d = Document('hi there, folks!')
c = Cursor(d, 8, 8)
with d:
    d[8:8] = 'new text'
c.start, c.end --> (8, 16)

You can also use a Cursor as key while editing a document:

c = Cursor(d, 8, 8)
with d:
    d[c] = 'new text'

You cannot alter the document via the Cursor.

start
end
document()[source]
text()[source]

Return the selected text, if any.

select(start, end=-1)[source]

Change start and end in one go. End defaults to start.

select_all()[source]

Set start to 0 and end to None; selecting all text.

select_none()[source]

Set end to start.

has_selection()[source]

Return True if text is selected.

lstrip(chars=None)[source]

Move start to the right, if specified characters can be skipped.

By default whitespace is skipped, like Python’s lstrip() string method.

rstrip(chars=None)[source]

Move end to the left, if specified characters can be skipped.

By default whitespace is skipped, like Python’s rstrip() string method.

strip(chars=None)[source]

Adjust start and end, like Python’s strip() method.

class Document(root_lexicon=None, text='', builder=None)[source]

Bases: parce.treedocument.TreeDocumentMixin, parce.document.Document

A Document that automatically keeps its contents tokenized.

You can specify your own TreeBuilder. By default, a BackgroundTreeBuilder is used.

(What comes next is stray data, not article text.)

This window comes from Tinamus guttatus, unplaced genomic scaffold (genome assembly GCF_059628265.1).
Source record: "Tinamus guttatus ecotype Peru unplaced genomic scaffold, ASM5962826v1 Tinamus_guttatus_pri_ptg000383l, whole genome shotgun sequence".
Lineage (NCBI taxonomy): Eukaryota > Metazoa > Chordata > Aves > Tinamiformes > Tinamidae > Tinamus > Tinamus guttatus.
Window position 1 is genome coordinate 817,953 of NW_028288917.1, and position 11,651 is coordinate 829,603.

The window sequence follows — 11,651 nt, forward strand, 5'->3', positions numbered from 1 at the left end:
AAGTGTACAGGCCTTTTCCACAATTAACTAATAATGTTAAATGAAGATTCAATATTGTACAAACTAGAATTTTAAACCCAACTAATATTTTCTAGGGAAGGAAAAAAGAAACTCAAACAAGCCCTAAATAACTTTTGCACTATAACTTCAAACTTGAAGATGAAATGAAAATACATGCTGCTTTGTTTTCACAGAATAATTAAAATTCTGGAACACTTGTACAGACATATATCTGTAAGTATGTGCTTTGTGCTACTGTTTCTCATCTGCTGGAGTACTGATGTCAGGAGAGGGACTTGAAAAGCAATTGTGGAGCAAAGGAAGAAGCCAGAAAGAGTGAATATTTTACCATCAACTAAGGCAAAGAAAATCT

find(name=None, *, filename=None, mimetype=None, contents=None)[source]

Find a root lexicon, either by language name, or by filename, mimetype and/or contents.

If you specify a name, tries to find the language with that name, ignoring the other arguments.

If you don’t specify a name, but instead one or more of the other (keyword) arguments, tries to find the language based on filename, mimetype or contents.

If a language is found, returns the root lexicon. If no language could be found, None is returned (which can also be used as root lexicon, resulting in an empty token tree).

Examples:

>>> import parce
>>> parce.find("xml")
Xml.root
>>> parce.find(contents='{"key": 123;}')
Json.root
>>> parce.find(filename="style.css")
Css.root

This function uses the registry module and by default it finds all bundled languages. See the module’s documentation to find out how to add your own languages to a registry.

root(root_lexicon, text)[source]

Return the root context of the tree structure of all tokens from text.

tokens(root_lexicon, text)[source]

Convenience function that yields all the tokens from the text.

events(root_lexicon, text)[source]

Convenience function that yields all the events from the text.

theme_by_name(name='default')[source]

Return a Theme from the default themes in the themes/ directory.

theme_from_file(filename)[source]

Return a Theme loaded from the specified CSS filename.

default_action = default_action

denotes a default action for unmatched text

default_target = default_target

denotes a default target when no text matches

skip = SkipAction()

A dynamic action that yields no tokens, thereby ignoring the matched text.